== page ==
The final question that I may have left unanswered is about whether I've ever actually been in love since I walked away from my first love. I wrote in Life Sentence that I hadn't ever loved a man as wholly and completely as I loved Steve, and that's at least partially true.
However, just for the record, and to clear up any misunderstanding (especially for my exes…!), I should make it clear that yes, of course I have been in love since then. The point I was making is that I had come to realise that part of me had stayed locked in that situation. Until I saw it more clearly, which is why I wrote about it.
It's not that I've never loved anyone since then, but I had a definite sense that some part of me had been holding myself accountable for walking away, and I hadn't recognised it until last year when it was the 25th anniversary of the crash.
My writing about the Life Sentence wasn't so much to say that I have been a stone cold ice queen for 25 years, it was merely that I had come to a new level of understanding of who I am in relationships and that maybe, part of me had been holding back because the first time I'd fallen in love it all ended terribly. And that maybe a part of me had held on to that because I was scared to love at that deep level incase I ended up feeling as hurt as I had back then.
So, in order to set the record straight, I should acknowledge that I have been in love many times.
There was the sensitive musician who I had a 2-year relationship with when I was 21. I definitely loved him because I was distraught when he called it off. Then there was the DJ who stole my heart and who I reconnected with 15 years after our first fling. Still love him. And of course, my longest relationship – 9 years with the kooky creative who was a brilliant athlete and all-round funny guy. That was a love that had its own recipe and came to a natural end.
They're the ones I call my most important loves, but to be honest, I fall in love on some level all the time.
So my Life Sentence wasn't about never having loved since then, it was about having baggage that I hadn't fully let go of. Which as far as I can see, means not fully allowing myself to love in the way I did when I was 16 when life seemed so bright and full of promise.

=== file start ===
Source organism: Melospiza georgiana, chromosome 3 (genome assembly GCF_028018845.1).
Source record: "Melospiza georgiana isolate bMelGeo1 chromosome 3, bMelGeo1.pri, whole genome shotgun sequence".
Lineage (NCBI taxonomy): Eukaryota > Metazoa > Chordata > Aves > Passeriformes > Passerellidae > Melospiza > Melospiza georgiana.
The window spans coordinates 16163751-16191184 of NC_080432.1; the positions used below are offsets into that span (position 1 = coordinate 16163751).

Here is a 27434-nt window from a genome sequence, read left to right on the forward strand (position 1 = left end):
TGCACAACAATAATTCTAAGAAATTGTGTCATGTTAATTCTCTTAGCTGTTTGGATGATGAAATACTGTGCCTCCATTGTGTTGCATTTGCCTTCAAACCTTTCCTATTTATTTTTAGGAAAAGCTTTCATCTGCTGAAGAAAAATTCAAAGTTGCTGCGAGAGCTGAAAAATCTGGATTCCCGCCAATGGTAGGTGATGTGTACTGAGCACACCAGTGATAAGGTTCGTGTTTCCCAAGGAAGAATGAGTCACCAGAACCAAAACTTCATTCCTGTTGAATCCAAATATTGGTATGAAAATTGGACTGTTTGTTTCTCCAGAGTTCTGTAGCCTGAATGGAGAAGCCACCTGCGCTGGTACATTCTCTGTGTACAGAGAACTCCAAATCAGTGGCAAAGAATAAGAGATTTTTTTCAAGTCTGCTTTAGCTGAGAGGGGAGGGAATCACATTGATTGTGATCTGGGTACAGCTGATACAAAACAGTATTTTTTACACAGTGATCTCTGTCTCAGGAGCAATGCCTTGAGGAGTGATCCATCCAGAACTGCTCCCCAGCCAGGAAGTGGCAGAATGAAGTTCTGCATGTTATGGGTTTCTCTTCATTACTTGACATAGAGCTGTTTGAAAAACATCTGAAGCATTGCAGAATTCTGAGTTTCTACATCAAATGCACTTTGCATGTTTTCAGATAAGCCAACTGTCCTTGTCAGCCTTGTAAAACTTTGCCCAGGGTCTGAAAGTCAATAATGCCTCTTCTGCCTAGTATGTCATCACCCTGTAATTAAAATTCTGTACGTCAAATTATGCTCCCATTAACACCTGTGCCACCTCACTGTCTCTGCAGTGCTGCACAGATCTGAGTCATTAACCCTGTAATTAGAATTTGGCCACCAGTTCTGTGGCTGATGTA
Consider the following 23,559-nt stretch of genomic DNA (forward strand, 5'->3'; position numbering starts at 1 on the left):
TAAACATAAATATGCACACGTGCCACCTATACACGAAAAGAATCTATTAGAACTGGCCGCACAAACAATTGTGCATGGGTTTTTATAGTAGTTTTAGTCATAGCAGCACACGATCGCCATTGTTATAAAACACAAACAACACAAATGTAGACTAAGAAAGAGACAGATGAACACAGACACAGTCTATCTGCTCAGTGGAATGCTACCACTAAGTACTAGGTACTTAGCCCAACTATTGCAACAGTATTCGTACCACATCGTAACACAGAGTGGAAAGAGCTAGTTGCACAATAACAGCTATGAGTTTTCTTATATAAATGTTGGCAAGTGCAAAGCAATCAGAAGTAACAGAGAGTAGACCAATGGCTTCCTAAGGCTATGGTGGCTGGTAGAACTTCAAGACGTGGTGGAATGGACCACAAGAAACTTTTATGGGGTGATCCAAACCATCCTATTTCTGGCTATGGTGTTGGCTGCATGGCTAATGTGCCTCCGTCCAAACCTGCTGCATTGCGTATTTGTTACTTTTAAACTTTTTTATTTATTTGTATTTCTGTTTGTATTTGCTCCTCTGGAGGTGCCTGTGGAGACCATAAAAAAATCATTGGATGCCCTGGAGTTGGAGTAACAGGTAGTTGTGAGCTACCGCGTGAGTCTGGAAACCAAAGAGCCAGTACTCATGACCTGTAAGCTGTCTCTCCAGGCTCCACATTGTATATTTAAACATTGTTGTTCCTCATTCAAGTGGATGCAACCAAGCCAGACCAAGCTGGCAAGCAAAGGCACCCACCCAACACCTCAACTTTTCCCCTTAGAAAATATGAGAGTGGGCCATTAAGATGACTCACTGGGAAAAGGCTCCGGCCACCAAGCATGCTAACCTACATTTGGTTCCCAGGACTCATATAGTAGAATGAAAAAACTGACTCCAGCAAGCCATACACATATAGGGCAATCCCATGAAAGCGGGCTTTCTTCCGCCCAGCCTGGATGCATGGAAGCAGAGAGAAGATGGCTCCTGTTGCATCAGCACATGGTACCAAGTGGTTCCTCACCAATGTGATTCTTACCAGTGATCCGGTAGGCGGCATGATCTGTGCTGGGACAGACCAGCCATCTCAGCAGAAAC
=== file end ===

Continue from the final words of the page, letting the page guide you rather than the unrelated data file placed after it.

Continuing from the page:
Lucky for me, that baggage has been put down and I am now in a far more available position than I can ever remember.
Maybe this is where all of us arrive at some point? I don't know. But what I do know is that I feel different. More free and ready to dive in to new things without holding on to the unconscious belief that I still owe my ex for leaving him.
So there it is. The conclusion to my 25 years of unconscious "suffering".
Having been through such an awful experience as being involved in a fatal car accident it's worth saying that I believe the worst things that happen are truly our greatest gifts.
Losing people we love and being forced to get up and dust ourselves off when all we want to do is crumble and fall is one of life's most humbling yet empowering opportunities. And I'm glad I went through all of it. Because now I get to look back on past events and see how far I've come.
I can look through the window of the past and notice how strong those painful moments have made me. They provided me with a choice to grow and become a better person. And they have certainly made me more compassionate.
I hope you've enjoyed travelling that road with me as I relived the pain and unearthed those memories that, until writing this blog, had been stored in my cells, waiting to be set free.
Because now, I'm well and truly back on the road and loving every minute.
And I hope you are too.